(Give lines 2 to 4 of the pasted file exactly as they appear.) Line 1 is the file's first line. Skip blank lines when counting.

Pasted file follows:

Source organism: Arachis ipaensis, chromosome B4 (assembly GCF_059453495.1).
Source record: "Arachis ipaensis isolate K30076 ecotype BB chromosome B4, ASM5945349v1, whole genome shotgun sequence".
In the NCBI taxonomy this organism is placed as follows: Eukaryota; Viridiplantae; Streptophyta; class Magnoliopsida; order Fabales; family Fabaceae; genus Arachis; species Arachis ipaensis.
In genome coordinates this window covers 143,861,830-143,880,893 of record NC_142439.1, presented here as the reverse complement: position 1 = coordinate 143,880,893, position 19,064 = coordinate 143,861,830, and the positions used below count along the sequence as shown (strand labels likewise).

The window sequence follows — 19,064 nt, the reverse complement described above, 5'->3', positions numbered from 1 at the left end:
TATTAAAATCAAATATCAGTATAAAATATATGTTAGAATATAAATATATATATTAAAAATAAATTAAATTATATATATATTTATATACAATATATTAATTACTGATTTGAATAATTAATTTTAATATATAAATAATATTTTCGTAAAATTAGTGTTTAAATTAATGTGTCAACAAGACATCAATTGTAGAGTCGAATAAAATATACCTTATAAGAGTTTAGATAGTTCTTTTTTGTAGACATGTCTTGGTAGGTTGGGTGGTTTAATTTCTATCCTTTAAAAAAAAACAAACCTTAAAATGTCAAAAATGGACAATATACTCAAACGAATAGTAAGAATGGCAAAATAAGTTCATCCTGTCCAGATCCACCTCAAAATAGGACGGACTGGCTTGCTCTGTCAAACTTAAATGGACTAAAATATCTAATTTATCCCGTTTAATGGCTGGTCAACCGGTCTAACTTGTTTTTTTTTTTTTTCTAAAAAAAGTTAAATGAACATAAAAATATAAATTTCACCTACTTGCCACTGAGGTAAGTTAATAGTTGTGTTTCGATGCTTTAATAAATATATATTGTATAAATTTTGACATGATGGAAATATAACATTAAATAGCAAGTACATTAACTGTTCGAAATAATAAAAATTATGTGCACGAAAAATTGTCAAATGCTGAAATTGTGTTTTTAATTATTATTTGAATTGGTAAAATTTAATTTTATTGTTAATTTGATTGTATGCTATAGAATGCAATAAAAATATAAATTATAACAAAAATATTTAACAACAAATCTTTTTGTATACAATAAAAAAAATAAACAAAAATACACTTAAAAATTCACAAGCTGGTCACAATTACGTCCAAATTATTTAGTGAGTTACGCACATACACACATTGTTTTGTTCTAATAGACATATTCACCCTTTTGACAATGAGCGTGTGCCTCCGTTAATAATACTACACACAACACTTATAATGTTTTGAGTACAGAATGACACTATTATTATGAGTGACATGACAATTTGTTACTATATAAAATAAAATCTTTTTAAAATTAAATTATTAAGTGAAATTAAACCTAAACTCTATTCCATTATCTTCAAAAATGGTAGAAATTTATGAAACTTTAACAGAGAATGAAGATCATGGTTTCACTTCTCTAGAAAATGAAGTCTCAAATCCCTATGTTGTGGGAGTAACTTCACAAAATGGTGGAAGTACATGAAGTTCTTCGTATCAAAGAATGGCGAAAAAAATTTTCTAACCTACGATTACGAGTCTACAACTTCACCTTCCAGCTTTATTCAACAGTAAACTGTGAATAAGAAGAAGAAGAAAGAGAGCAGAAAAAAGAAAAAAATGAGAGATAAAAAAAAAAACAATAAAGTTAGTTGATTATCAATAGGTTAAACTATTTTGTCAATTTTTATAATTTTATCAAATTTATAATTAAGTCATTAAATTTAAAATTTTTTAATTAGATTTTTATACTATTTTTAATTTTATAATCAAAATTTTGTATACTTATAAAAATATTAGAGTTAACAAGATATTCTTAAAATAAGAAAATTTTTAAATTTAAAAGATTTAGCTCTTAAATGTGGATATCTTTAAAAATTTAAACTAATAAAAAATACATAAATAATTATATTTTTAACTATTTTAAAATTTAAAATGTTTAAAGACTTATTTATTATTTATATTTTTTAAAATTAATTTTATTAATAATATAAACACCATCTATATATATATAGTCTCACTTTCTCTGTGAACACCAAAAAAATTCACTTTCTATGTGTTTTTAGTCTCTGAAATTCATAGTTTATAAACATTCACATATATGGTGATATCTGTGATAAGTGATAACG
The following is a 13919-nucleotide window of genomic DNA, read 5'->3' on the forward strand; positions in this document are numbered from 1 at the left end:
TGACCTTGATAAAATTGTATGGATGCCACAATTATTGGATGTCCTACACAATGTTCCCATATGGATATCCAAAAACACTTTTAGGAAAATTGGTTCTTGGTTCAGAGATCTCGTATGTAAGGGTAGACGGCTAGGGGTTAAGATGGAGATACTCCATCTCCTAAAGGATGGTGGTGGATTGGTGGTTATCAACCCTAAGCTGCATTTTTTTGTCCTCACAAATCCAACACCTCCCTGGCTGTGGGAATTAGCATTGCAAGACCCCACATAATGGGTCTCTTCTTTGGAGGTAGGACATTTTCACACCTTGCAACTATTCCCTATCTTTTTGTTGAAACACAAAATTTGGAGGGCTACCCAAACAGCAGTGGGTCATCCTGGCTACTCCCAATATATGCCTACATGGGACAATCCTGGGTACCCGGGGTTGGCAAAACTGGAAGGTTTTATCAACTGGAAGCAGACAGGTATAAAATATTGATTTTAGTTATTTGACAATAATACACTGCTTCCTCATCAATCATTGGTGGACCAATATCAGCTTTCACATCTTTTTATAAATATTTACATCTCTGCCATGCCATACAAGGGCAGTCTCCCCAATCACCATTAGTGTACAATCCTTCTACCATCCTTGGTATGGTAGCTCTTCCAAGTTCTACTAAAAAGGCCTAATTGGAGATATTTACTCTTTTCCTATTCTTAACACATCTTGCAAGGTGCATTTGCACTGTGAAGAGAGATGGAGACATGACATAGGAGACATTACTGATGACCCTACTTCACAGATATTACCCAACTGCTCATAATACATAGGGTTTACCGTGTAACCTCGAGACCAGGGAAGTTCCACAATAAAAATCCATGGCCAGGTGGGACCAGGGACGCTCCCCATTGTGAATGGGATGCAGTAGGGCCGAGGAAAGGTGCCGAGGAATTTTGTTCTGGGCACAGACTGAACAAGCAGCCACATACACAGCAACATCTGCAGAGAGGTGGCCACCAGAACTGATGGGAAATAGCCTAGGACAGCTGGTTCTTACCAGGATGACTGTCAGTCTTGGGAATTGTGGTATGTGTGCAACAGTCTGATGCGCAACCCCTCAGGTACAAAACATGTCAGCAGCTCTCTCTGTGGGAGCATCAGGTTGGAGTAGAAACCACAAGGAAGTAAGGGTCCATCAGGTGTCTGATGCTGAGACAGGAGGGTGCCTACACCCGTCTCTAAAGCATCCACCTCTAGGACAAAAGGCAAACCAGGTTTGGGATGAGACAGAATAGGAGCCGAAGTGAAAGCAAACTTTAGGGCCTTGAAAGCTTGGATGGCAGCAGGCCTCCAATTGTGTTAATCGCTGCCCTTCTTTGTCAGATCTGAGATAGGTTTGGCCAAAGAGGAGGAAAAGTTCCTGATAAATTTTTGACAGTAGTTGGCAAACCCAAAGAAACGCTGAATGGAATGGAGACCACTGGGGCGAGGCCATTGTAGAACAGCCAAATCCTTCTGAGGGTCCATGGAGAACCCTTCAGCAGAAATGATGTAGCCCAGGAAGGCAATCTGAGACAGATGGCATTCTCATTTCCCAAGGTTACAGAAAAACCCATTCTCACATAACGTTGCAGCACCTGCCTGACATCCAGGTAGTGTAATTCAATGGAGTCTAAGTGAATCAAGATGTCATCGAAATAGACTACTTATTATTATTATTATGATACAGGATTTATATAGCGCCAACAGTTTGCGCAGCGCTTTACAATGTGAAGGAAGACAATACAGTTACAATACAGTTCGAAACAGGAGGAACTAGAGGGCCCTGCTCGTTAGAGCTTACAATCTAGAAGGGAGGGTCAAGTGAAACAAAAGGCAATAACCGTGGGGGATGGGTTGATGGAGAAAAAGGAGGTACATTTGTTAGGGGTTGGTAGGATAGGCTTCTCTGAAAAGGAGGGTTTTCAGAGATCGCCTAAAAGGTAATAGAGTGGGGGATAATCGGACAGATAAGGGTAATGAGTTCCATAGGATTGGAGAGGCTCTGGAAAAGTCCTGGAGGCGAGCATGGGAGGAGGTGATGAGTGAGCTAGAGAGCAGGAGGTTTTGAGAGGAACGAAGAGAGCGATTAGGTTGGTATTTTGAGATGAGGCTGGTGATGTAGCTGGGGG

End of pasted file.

Source record: "Arachis ipaensis isolate K30076 ecotype BB chromosome B4, ASM5945349v1, whole genome shotgun sequence".
In the NCBI taxonomy this organism is placed as follows: Eukaryota; Viridiplantae; Streptophyta; class Magnoliopsida; order Fabales; family Fabaceae; genus Arachis; species Arachis ipaensis.
In genome coordinates this window covers 143,861,830-143,880,893 of record NC_142439.1, presented here as the reverse complement: position 1 = coordinate 143,880,893, position 19,064 = coordinate 143,861,830, and the positions used below count along the sequence as shown (strand labels likewise).